Small and medium organizations can benefit immensely from the approach applied by several large organizations, which map their information technology systems, onto the business strategy or design of the company. This integration allows companies to achieve business process scalability, which translates into improved process knowledge and process standardization enabling companies to easily manage the complexity involved with high growth – streamlined operations that can grow without significant additions to headcount, provide flexibility to take advantage of new opportunities and respond quickly to emerging changes.
Selling IT Solutions to SME’s
India’s SMBs have a long way to go-as per data from a recent AMI survey, estimates are that only 29 percent have PCs, 20 percent have Internet access, and 13 percent have local area networks. By contrast, in the US, 93 percent of small businesses own PCs, 81 percent have Internet access, and 39 percent have local area networks. Further, only 16 percent of all Indian PC-owning small businesses have some form of high-speed Internet access. This is in sharp contrast with Asian counterparts China and Korea, which enjoy 46 and 92 percent broadband penetration respectively.
With such dismal IT penetration rates, one would assume that selling SMBs IT solutions will be a relatively easier job. However, due to greater scarcity of capital in SMBs trend has been that the focus on ROI while going for an investment in IT is higher in case of SMBs. What is also being noticed-as per a Frost ; Sullivan survey of more than 100 SMBs across APAC-is that SMBs are moving away from broadly generalised solutions to primary-vendor solutions targeted at specific verticals. The challenge however is that much of this growth and spending-and therefore the associated economic and social benefits-is restricted to the larger metropolitan areas such as Kolkata, Chennai, Bangalore, Delhi, Hyderabad and Mumbai. These cities account for 80 percent of the small business IT spending in India.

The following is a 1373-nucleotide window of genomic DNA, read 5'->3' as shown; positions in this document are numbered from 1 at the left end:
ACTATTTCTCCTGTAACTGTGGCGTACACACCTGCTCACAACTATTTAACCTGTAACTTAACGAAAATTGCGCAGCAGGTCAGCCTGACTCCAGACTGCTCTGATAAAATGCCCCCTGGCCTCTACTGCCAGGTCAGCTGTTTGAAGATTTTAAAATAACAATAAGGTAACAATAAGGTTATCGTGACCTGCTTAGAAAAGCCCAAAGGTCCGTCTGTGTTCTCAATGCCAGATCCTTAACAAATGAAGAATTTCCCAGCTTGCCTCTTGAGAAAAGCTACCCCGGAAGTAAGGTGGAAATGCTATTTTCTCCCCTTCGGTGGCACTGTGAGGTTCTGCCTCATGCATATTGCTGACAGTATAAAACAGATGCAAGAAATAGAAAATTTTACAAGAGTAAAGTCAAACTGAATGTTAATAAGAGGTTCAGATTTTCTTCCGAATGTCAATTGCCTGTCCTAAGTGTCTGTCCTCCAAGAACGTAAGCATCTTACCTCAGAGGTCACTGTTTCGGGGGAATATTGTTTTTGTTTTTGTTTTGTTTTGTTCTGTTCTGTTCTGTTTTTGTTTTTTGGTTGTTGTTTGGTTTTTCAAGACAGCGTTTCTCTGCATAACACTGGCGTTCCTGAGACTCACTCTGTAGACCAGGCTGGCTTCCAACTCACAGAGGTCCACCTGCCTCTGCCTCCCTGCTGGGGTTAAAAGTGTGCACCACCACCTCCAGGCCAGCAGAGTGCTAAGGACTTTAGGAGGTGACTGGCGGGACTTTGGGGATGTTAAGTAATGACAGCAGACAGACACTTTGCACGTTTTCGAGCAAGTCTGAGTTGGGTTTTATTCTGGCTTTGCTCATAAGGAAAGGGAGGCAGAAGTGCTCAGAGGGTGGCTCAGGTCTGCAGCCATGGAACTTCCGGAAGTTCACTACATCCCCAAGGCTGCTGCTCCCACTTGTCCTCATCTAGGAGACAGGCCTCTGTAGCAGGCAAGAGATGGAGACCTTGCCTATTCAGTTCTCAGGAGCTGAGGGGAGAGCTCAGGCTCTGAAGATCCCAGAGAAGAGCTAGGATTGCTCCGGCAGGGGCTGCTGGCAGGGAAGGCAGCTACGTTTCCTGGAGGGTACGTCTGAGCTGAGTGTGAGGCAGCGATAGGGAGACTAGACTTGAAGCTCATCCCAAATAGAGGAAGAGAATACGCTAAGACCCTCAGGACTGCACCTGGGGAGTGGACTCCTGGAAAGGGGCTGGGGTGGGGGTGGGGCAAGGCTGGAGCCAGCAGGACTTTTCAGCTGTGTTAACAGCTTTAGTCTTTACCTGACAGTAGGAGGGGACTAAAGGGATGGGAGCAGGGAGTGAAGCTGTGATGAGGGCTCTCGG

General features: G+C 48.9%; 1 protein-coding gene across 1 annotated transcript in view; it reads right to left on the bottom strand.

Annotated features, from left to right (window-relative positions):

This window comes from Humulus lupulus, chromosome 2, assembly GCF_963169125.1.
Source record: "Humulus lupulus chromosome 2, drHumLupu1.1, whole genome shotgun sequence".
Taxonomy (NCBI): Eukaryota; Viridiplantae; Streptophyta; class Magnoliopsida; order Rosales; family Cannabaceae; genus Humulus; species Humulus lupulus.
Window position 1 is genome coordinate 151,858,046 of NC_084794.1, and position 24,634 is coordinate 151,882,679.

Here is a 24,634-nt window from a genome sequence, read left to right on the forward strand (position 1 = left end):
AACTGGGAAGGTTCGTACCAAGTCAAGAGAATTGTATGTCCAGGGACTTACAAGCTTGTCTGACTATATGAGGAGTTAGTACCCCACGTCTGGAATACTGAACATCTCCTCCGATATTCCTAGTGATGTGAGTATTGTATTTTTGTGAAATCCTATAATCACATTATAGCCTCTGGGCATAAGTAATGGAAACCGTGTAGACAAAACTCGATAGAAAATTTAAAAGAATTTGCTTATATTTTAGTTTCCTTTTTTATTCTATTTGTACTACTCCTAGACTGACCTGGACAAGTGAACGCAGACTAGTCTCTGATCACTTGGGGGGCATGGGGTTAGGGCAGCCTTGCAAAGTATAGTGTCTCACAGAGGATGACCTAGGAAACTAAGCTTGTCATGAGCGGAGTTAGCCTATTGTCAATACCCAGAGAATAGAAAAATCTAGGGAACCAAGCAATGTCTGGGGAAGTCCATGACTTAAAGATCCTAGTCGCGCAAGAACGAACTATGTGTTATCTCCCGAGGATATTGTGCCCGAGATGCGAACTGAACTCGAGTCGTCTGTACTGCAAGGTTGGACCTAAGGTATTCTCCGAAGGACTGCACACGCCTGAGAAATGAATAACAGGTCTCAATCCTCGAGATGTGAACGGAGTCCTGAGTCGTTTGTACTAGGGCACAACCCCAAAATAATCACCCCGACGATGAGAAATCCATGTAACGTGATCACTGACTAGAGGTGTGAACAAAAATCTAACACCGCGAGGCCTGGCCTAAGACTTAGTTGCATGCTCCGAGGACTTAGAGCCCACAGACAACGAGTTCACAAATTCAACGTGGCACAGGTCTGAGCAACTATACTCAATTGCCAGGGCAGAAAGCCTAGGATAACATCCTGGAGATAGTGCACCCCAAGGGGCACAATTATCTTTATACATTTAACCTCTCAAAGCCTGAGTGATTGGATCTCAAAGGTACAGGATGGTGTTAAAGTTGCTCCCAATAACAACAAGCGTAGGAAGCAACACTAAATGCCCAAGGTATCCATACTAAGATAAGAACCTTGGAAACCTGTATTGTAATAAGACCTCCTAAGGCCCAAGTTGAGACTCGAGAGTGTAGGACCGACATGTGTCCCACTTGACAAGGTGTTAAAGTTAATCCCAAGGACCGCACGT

The concentration of spending illustrates one of the challenges in India. While SMBs in smaller cities are still struggling with infrastructure issues-good roads, reliable power, and telephone and broadband services-their counterparts in the metros are shifting into a higher gear, changing their focus from buying basic PCs to investing in scaleable IT solutions. More importantly, the difference between the technology haves and have-nots is in their growth plans. As per AMI research, 67 percent of Indian small businesses that have PCs plan to hire new employees. Likewise, some 78 percent of small Indian businesses with PCs expect an increase in revenues in the coming year.
To encourage uniform growth across the Indian SMB segment, vendors need to drill deeper. While the key motivator and restraining factor across SMBs considering IT investments is undoubtedly price, vendors should not ignore the primary business drivers of these organizations. Unique business needs more often than not dictate networking investments in SMBs, and the need of the hour is a vendor who can make a case for increased profitability and productivity in the given situation.
Selling to SMEs involves many nuances, some of which are discussed below
1. SMEs Want Proven, Tailored Solutions. In general, SMEs adopt new technology-based solutions only after a technology has been demonstrated as being viable, stable and has been thoroughly vetted in production environments. SMEs seek solutions that solve business problems related to their industry. They want solutions that are easily implemented and require little or no support because of their lack of IT resources and skills.